Alaska Digest

Posted: Sunday, September 30, 2007

Suspicious envelope leads to lockdown

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ANCHORAGE - A suspicious powder in a threatening letter was delivered to the state attorney general's office and officials said the substance was apparently harmless.

The mysterious white powder forced a nearly five-hour lockdown of the Brady Building in downtown Anchorage on Friday. About 200 quarantined workers were allowed to leave the area about 4:30 p.m.

An employee opened the envelope late Friday morning, just before many workers were about to go to lunch, said Anchorage Fire Department spokesman Tom Kempton.

"In this case, they made the decision to isolate the substance and lock the area down so there wasn't a chance it could contaminate another area," he said.

Borough mulls ending emissions testing

FAIRBANKS - The Fairbanks North Star Borough Assembly rejected a move to end the borough's emissions testing program for cars and trucks by the end of next year.

However, borough air quality director Glenn Miller said he believes the program could safely disappear in around two years.

The city of Anchorage also is considering scrapping its program that requires drivers to get their cars tested for excessive emissions once every two years.

The North Star Borough Assembly vote followed a recommendation from the borough's I/M and Air Pollution Control Commission that local officials follow the borough's lead. The borough has reviewed the emissions testing program critically since public discontent sparked a special election three years ago.

Miller said ending the program, if rushed, could place the borough in violation of the federal Clean Air Act.

I/M commission Chairman Michael Pollen said a commission meeting this week on the issue drew comments from 16 people, some of whom wanted the program to end soon. But Pollen also said the borough has developed a solid relationship with environmental regulators that could help erase the program.

Drunken driver gets probation in fatality

FAIRBANKS - A Fairbanks woman involved in a fatal car crash two years ago has lost her driver's license for two years.

Faith Derendoff, 32, also was fined $4,000 at her sentencing hearing Thursday in connection with the May 2005 crash that killed 18-year-old Andrew Coker of North Pole. Superior Court Judge Robert Downes said Derendoff also must spend the next five years on probation and volunteer for an organization such as Mothers Against Drunk Driving.

Derendoff was intoxicated and high on drugs when Coker ran a stop sign and drove into her path on Danby Road in May 2005, authorities said. Derendoff crashed into the driver's side of Coker's Saturn sedan.

The state pursued charges against Derendoff associated with Coker's death for two years, but a video of the crash made the prosecution difficult. It showed Coker missing the stop sign and placing himself in harm's way.

A judge dismissed the case, but another grand jury reindicted her and she went on trial earlier this year.

A jury acquitted Derendoff of manslaughter but deadlocked on a lesser charge of criminally negligent homicide. Prosecutors dropped that charge earlier this month, reducing the case to one charge, misdemeanor drunken driving.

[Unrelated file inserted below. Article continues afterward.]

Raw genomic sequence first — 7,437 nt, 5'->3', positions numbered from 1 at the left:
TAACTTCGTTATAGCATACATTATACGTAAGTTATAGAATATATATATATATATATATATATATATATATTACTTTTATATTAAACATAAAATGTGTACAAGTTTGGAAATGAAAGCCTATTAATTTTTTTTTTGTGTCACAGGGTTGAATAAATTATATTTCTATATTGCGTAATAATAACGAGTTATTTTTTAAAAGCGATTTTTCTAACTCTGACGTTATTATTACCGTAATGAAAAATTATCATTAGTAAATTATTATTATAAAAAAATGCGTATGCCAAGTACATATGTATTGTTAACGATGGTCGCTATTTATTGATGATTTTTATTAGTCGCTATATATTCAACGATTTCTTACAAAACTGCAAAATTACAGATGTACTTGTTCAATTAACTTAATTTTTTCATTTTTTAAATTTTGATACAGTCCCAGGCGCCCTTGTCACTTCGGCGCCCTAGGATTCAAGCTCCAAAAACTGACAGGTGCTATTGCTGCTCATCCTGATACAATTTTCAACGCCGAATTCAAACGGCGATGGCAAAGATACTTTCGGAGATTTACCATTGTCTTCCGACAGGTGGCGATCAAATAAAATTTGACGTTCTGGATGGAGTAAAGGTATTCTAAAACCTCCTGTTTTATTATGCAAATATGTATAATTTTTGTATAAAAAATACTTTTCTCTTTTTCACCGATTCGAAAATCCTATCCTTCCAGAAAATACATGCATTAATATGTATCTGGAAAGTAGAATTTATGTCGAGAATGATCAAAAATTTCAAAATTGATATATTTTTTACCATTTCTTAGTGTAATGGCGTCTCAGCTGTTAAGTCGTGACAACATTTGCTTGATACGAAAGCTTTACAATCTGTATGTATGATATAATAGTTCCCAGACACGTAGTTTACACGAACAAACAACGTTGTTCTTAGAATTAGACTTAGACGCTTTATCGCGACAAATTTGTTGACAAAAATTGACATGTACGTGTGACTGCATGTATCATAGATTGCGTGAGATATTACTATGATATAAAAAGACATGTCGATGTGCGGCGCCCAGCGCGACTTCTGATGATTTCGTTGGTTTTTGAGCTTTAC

Downes said he wondered whether the crash would have had a different outcome if Derendoff's reflexes had not been dulled by the alcohol, marijuana and cocaine found in her system.

"Would Mr. Coker be alive?" the judge asked.

Derendoff's attorney, Paul Canarsky, said his client has completed drug treatment and is a full-time student at the University of Alaska Fairbanks' Tanana Valley Campus.

Panel sentences sniper to five months

BAGHDAD - A military panel on Saturday sentenced an Alaska-based Army sniper to five months in prison, a reduction in rank and forfeiture of pay for planting evidence in connection with the deaths of two Iraqi civilians.

Spc. Jorge G. Sandoval, 22, was acquitted of murder charges in the April and May deaths of two unidentified men. The panel decided he was guilty of a lesser charges of placing detonation wire on one of the bodies to make it look as if the man was an insurgent.

"I feel fortunate that I have been served this sentence," Sandoval said. "I'm grateful that I'm able to continue to be in the Army."

Because he will receive credit for time served and good behavior, Sandoval must now spend 44 more days behind bars before he can return to his unit, his lawyer said. His rank will be reduced to private and he will forfeit his pay for the period of confinement.

The prosecution had argued Sandoval should be sentenced to five years in prison.

Sandoval, of Laredo, Texas, had faced five charges in the deaths of the two unidentified Iraqi men. In dramatic testimony during the two-day court-martial, Sandoval's colleagues testified they were following orders when they shot the men during two separate incidents near Iskandariyah, a volatile Sunni-dominated area 30 miles south of Baghdad, on April 27 and May 11.

Sgt. Evan Vela and Staff Sgt. Michael Hensley are both charged in the case and will be tried separately. All three soldiers are part of the Headquarters and Headquarters Company, 1st Battalion, 501st Infantry Regiment, 4th Brigade (Airborne), 25th Infantry Division, based at Fort Richardson, Alaska.



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